“I am from Basilicata, Italy, and I owe my entire career to this magical region.” With those words begins the charming documentary short, The Beauty of Basilicata. Washington, D.C.-based chef-turned-director Luigi Diotaiuti brought together the worlds of food and film to document the origins of a special dinner he prepared at the James Beard Foundation. The documentary — which follows his quest to find the best of the region’s products, like peppers from Senise, cheese from Moliterno and beans from Sarconi — also shines a spotlight on his non-profit, Basilicata Way of Living. It was presented at the Lucania Film Festival in Basilicata.
Diotaiuti is one of six children. His town of Lagonegro is nestled in the mountains of Basilicata in the province of Potenza, where his family grew their own crops and raised farm animals. “The only items we bought at the store were sugar, salt and coffee,” Diotaiuti explains. “The day started when the sun came up. First, I had to milk and tend to the cows. Then I had to walk 14 kilometers to school. It was a tough life, happy but not easy.”
Food was always a huge part of Diotaiuti’s life. In 1976, he became fascinated with the program at the Culinary School of the Arts in the nearby coastal town of Maratea and decided to enroll. Attending culinary school made him realize his mission in life was to make his food and traditions his profession. After spending his entire life living and working on his family’s farm, he felt the urge to do everything at once and to see the world. He went on to work all over Italy, as well as in France and England, and even on a cruise ship. “I wanted to see more, and I wanted to learn more,” he recalls.
During the 1980s, while he was working in Montalcino in Tuscany, an opportunity arose to work in Washington, D.C. “One day, someone came looking for a chef. It was out of the blue and six months later, I made the decision to go, because I wanted to have one more experience in a foreign country before settling down in Italy. It was supposed to last for three months, and here I am 29 years later.”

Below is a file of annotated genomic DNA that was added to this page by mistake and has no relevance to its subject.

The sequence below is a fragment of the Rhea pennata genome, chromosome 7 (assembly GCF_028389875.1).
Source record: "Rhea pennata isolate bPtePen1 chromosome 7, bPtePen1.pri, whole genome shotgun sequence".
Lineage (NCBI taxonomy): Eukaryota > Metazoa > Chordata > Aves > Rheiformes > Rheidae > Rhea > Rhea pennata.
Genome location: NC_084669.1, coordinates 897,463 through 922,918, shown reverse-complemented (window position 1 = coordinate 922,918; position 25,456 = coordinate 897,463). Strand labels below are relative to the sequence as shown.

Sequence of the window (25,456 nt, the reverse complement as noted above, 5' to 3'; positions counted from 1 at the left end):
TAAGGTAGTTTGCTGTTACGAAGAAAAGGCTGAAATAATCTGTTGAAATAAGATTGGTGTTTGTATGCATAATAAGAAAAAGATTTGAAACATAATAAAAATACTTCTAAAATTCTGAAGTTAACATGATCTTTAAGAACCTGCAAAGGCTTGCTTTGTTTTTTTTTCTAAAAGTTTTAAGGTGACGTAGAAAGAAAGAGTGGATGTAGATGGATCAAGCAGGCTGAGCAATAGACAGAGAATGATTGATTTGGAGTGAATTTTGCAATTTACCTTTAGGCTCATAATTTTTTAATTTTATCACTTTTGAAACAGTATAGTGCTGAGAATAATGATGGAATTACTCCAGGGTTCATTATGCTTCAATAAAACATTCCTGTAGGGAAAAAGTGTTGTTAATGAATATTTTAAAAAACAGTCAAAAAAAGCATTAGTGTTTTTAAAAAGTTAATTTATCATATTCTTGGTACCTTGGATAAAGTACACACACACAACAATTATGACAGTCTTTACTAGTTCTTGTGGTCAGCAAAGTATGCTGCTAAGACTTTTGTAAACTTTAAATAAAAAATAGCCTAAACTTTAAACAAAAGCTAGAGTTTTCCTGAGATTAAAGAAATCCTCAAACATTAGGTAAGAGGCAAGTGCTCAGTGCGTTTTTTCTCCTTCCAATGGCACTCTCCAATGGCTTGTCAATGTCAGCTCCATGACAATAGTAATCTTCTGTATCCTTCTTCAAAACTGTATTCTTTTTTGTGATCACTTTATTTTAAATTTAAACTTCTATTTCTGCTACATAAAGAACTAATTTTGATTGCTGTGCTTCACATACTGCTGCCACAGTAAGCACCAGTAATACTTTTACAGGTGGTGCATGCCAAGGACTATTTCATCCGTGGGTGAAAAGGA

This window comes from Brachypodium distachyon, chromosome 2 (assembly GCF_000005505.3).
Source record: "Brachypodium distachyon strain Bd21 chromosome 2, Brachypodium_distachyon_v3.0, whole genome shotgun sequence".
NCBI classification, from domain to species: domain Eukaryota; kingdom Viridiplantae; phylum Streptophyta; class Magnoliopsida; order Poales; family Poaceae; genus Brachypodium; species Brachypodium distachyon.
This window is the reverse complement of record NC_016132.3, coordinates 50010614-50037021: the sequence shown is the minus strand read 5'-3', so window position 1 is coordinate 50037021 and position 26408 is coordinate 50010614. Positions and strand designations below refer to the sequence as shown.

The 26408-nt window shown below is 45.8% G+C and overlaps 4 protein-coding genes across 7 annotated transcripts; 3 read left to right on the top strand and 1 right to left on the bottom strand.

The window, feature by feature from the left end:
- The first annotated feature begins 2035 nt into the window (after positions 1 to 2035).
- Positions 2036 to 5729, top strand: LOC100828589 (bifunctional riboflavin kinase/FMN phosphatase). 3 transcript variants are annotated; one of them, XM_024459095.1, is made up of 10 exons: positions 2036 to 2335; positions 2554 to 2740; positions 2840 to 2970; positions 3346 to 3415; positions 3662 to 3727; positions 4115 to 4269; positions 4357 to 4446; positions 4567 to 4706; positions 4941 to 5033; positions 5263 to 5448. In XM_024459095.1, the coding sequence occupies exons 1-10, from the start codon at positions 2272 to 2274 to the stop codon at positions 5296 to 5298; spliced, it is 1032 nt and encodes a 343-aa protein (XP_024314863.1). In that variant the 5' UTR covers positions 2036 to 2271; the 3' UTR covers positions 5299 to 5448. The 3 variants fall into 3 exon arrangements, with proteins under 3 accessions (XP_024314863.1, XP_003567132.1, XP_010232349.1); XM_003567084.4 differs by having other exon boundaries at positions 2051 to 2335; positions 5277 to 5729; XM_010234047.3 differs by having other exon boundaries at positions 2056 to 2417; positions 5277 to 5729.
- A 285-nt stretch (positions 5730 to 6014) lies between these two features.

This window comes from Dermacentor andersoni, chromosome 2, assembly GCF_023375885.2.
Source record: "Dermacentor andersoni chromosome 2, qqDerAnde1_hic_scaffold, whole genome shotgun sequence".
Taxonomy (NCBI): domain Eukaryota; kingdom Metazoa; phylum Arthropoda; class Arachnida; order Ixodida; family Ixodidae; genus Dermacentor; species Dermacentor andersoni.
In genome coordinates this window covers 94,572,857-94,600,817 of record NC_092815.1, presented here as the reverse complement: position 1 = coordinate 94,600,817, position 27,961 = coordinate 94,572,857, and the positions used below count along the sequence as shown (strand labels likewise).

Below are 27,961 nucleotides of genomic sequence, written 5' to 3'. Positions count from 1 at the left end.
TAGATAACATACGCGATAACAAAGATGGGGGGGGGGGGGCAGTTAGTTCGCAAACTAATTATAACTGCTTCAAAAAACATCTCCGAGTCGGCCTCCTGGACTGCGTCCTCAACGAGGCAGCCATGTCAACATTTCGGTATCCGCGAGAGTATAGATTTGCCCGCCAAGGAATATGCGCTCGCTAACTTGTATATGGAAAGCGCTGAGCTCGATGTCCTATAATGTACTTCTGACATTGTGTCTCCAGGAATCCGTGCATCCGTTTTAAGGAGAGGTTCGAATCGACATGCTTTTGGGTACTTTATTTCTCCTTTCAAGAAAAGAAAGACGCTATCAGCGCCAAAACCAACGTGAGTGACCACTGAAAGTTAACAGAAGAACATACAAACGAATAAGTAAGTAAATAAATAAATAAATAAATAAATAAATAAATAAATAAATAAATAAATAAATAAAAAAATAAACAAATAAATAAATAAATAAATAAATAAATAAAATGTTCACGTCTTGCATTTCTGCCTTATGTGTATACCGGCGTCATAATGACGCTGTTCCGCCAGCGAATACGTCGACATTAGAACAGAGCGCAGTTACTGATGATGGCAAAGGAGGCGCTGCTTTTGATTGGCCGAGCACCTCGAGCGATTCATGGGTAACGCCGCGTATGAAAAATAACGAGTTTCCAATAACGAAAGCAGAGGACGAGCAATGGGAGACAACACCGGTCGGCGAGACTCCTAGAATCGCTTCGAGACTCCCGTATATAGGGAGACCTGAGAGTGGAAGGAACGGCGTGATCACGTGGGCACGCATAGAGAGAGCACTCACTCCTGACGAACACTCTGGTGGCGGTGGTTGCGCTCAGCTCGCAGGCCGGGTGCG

Diotaiuti runs two popular but very different restaurants there. Al Tiramisu, which opened 23 years ago, is a D.C. institution. Very small with just 18 tables, it is among the most authentic Italian restaurants in the nation’s capital. “It’s one of those restaurants that you will find in the center of every Italian city, where all the locals know each other and the owner,” Diotaiuti says. Aperto opened in 2016 and has a contemporary flair with a lively bar that is popular Happy Hour destination. There is a main dining room and two private rooms, which are commonly used for business meetings and special events.
Diotaiuti’s experience in making The Beauty of Basilicata and presenting it at the Lucania Film Festival was unforgettable. Although he is busy running his restaurants and making regular television appearances in the D.C. area, he is planning a new project that will document the culinary traditions along the southern tip of his region on the coast of Metaponto. The seaside town was built by the ancient Greeks and still houses the colony’s remnants. The area is close to the border of Calabria, the stomping grounds for the Greek mathematician Pythagoras, whose travels took him to Crotone, Calabria, and then to his final resting place in Metaponto. It is exactly this journey that Diotaiuti is looking to explore and document. Pythagoras is said to have had a secret society, and one of its laws was to refrain from eating meat. Diotaiuti wants to dive deeper into the events that led Pythagoras to become a vegetarian and to recreate the typical feasts enjoyed by the members of this society. “It’s a complex project that will shed light on Pythagoras’s way of living rather than focusing just on him being a mathematician,” Diotaiuti explains.
Click here to watch The Beauty of Basilicata on Diotaiuti’s YouTube channel.
-Written by Jeannine Guilyard for the June edition of Fra Noi Magazine, Chicago.
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